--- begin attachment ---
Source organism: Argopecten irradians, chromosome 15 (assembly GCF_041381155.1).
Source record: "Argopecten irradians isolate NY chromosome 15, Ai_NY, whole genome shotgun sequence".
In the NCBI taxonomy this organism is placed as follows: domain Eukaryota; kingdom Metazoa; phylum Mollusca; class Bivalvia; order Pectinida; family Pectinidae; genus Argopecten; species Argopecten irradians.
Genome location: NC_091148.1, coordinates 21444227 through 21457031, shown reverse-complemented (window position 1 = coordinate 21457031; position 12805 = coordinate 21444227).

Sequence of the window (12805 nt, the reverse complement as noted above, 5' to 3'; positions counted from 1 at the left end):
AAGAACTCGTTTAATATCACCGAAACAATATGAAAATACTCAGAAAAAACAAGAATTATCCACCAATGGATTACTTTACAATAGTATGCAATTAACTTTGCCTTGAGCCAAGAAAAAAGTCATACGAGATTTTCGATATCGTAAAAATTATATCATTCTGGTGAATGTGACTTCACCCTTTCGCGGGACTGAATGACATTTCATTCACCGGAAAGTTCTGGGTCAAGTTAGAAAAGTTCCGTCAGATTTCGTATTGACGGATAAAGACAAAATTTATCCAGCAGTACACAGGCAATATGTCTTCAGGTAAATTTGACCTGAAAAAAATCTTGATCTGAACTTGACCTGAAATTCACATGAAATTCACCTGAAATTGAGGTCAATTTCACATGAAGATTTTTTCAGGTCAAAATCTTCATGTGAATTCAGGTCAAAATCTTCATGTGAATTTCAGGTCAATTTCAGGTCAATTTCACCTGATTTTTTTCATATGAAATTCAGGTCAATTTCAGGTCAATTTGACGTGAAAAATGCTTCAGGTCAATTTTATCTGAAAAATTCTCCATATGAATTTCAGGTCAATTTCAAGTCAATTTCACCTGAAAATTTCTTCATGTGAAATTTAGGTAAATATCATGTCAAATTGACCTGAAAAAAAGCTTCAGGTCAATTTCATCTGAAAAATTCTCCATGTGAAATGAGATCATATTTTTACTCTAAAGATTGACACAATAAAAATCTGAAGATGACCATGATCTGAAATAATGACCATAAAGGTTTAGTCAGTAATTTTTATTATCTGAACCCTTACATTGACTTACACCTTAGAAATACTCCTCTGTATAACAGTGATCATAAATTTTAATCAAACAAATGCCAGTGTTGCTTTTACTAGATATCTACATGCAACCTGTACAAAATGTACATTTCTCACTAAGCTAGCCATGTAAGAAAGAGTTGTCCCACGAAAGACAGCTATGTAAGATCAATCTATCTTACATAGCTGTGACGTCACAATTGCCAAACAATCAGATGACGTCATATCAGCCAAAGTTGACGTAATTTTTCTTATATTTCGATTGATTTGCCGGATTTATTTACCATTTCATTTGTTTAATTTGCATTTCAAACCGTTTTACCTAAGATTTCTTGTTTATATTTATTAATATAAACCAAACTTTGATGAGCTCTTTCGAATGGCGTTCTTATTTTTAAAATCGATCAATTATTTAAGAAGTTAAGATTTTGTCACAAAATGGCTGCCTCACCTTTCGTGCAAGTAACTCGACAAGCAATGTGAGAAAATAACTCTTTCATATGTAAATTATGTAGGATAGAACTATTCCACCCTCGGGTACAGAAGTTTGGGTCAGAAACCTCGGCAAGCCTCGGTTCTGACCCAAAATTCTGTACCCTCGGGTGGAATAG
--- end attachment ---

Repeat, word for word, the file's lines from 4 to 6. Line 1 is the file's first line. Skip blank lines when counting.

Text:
Genome location: NC_091148.1, coordinates 21444227 through 21457031, shown reverse-complemented (window position 1 = coordinate 21457031; position 12805 = coordinate 21444227).

Sequence of the window (12805 nt, the reverse complement as noted above, 5' to 3'; positions counted from 1 at the left end):
AAGAACTCGTTTAATATCACCGAAACAATATGAAAATACTCAGAAAAAACAAGAATTATCCACCAATGGATTACTTTACAATAGTATGCAATTAACTTTGCCTTGAGCCAAGAAAAAAGTCATACGAGATTTTCGATATCGTAAAAATTATATCATTCTGGTGAATGTGACTTCACCCTTTCGCGGGACTGAATGACATTTCATTCACCGGAAAGTTCTGGGTCAAGTTAGAAAAGTTCCGTCAGATTTCGTATTGACGGATAAAGACAAAATTTATCCAGCAGTACACAGGCAATATGTCTTCAGGTAAATTTGACCTGAAAAAAATCTTGATCTGAACTTGACCTGAAATTCACATGAAATTCACCTGAAATTGAGGTCAATTTCACATGAAGATTTTTTCAGGTCAAAATCTTCATGTGAATTCAGGTCAAAATCTTCATGTGAATTTCAGGTCAATTTCAGGTCAATTTCACCTGATTTTTTTCATATGAAATTCAGGTCAATTTCAGGTCAATTTGACGTGAAAAATGCTTCAGGTCAATTTTATCTGAAAAATTCTCCATATGAATTTCAGGTCAATTTCAAGTCAATTTCACCTGAAAATTTCTTCATGTGAAATTTAGGTAAATATCATGTCAAATTGACCTGAAAAAAAGCTTCAGGTCAATTTCATCTGAAAAATTCTCCATGTGAAATGAGATCATATTTTTACTCTAAAGATTGACACAATAAAAATCTGAAGATGACCATGATCTGAAATAATGACCATAAAGGTTTAGTCAGTAATTTTTATTATCTGAACCCTTACATTGACTTACACCTTAGAAATACTCCTCTGTATAACAGTGATCATAAATTTTAATCAAACAAATGCCAGTGTTGCTTTTACTAGATATCTACATGCAACCTGTACAAAATGTACATTTCTCACTAAGCTAGCCATGTAAGAAAGAGTTGTCCCACGAAAGACAGCTATGTAAGATCAATCTATCTTACATAGCTGTGACGTCACAATTGCCAAACAATCAGATGACGTCATATCAGCCAAAGTTGACGTAATTTTTCTTATATTTCGATTGATTTGCCGGATTTATTTACCATTTCATTTGTTTAATTTGCATTTCAAACCGTTTTACCTAAGATTTCTTGTTTATATTTATTAATATAAACCAAACTTTGATGAGCTCTTTCGAATGGCGTTCTTATTTTTAAAATCGATCAATTATTTAAGAAGTTAAGATTTTGTCACAAAATGGCTGCCTCACCTTTCGTGCAAGTAACTCGACAAGCAATGTGAGAAAATAACTCTTTCATATGTAAATTATGTAGGATAGAACTATTCCACCCTCGGGTACAGAAGTTTGGGTCAGAAACCTCGGCAAGCCTCGGTTCTGACCCAAAATTCTGTACCCTCGGGTGGAATAG